British press fools around
London - Flying car mechanics, flavoured newspaper pages and Labour Party election posters depicting the prime minister as a thug were among April Fool's Day jokes awaiting Britons in their papers on Thursday.
The Daily Mail reported that the Automobile Association (AA), which deals with emergency callouts to car breakdowns, had equipped its staff with jet-packs to fly over gridlocked traffic to reach stranded motorists faster.
The paper said the launch of the company's Rocketmen marked "the first time the AA has tried to go over the traffic rather than through it to reach stranded drivers".
"The AA patrol van parks within a mile of the stricken member and the jet-pack pilot launches from the back of the van," according to AA future technologies strategist, Dr Raif Lopol - an anagram of "April Fool".
Meanwhile, The Sun proudly declared it had succeeded in creating "the world's first flavoured page", next to a blank, white square which contained the instruction: "Lick here".
The paper invited readers to "test our page here and guess the taste".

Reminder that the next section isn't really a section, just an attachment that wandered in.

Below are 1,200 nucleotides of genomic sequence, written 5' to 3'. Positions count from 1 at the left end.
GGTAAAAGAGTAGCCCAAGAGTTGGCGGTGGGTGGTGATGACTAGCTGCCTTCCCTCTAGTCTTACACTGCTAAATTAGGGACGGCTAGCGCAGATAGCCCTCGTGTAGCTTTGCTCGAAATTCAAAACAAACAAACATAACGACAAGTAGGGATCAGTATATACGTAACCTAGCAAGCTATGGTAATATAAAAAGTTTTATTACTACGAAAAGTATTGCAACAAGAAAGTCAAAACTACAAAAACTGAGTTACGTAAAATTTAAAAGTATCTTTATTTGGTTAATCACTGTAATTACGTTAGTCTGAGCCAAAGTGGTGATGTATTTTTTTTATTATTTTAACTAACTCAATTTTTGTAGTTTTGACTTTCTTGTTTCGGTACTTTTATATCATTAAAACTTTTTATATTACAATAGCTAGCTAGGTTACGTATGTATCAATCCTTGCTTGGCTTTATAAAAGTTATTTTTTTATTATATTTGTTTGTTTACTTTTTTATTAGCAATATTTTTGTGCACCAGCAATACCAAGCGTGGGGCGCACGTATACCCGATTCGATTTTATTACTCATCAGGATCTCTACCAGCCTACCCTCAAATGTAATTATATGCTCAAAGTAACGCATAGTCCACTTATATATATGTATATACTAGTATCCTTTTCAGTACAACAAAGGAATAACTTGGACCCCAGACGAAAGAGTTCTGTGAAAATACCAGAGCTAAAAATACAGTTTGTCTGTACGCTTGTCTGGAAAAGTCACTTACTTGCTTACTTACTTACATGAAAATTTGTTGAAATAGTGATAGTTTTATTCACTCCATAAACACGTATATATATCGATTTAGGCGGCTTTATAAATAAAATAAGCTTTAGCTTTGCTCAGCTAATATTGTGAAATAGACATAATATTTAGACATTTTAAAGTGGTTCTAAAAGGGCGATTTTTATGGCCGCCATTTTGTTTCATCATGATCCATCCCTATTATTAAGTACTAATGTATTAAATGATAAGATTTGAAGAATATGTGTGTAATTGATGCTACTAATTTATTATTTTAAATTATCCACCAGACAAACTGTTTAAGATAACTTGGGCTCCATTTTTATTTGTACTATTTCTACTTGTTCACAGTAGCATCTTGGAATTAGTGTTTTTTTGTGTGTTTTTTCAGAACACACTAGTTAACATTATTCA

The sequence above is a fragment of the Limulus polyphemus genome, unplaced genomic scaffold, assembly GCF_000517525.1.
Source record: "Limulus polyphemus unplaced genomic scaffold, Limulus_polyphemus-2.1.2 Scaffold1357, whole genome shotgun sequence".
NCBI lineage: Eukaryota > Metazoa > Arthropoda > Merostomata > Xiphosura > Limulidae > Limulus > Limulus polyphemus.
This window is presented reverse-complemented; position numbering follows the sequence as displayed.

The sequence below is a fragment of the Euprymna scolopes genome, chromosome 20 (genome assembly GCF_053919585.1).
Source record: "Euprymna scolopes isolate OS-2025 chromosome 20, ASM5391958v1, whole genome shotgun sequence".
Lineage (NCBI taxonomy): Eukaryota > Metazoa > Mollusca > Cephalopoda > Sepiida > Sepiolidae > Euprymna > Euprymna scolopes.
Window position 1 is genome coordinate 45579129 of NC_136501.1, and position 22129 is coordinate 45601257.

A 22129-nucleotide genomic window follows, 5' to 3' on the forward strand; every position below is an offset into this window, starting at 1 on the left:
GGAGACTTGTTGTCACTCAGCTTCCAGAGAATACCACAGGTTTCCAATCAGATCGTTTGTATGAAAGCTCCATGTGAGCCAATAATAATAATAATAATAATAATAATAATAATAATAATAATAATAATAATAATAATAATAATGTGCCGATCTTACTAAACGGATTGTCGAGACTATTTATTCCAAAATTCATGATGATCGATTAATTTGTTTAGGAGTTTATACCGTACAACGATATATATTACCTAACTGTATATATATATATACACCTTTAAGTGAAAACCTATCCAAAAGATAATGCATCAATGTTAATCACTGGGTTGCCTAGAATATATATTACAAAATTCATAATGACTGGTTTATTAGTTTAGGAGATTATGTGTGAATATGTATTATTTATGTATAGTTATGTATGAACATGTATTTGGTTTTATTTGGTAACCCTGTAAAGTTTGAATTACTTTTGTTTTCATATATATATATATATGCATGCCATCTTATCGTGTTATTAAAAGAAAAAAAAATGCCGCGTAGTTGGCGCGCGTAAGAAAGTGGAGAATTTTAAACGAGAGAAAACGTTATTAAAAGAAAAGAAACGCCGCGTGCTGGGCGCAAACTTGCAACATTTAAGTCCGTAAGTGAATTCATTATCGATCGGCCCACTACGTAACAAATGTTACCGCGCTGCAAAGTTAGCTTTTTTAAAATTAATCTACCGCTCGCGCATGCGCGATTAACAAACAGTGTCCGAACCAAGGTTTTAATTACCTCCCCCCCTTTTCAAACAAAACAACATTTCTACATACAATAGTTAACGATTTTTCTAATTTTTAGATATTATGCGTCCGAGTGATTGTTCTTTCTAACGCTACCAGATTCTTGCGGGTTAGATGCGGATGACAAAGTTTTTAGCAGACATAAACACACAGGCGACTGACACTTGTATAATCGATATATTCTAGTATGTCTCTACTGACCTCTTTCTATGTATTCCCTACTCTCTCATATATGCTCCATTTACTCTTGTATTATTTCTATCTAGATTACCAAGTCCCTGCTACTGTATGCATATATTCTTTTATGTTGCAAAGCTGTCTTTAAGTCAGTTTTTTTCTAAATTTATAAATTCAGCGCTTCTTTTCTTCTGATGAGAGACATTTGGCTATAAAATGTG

"We have exciting plans for multi-sensory branding of The Sun," said a spokesperson for the paper's publisher News International.
In an elaborate mock-up, The Guardian said the ruling Labour Party was to use Prime Minister Gordon Brown's "reputation for anger and physical aggression" in a new poster campaign ahead of an election expected on May 6.
This would portray the leader as a man willing to take on David Cameron, leader of the main opposition Conservatives, in "a bare-knuckle fistfight for the future of Britain", said the paper.
Brown the bully
Posters appeared alongside the article - one showed a photo of Brown scowling next to the phrase "Step outside posh boy", while another pictured him grinning and saying "I took billions from pensions wanna make something of it?"
"The Brown team has been buoyed by focus group results suggesting that an outbreak of physical fighting during the campaign, preferably involving bloodshed and broken limbs, could re-engage an electorate increasingly apathetic about politics," reported the paper.
The article was penned by one Olaf Priol - another anagram of "April Fool".
Brown has recently been the subject of bullying allegations after a new book claimed he swore at advisors, turfed a secretary out of her chair for typing too slowly and grabbed a staff member by the jacket lapels.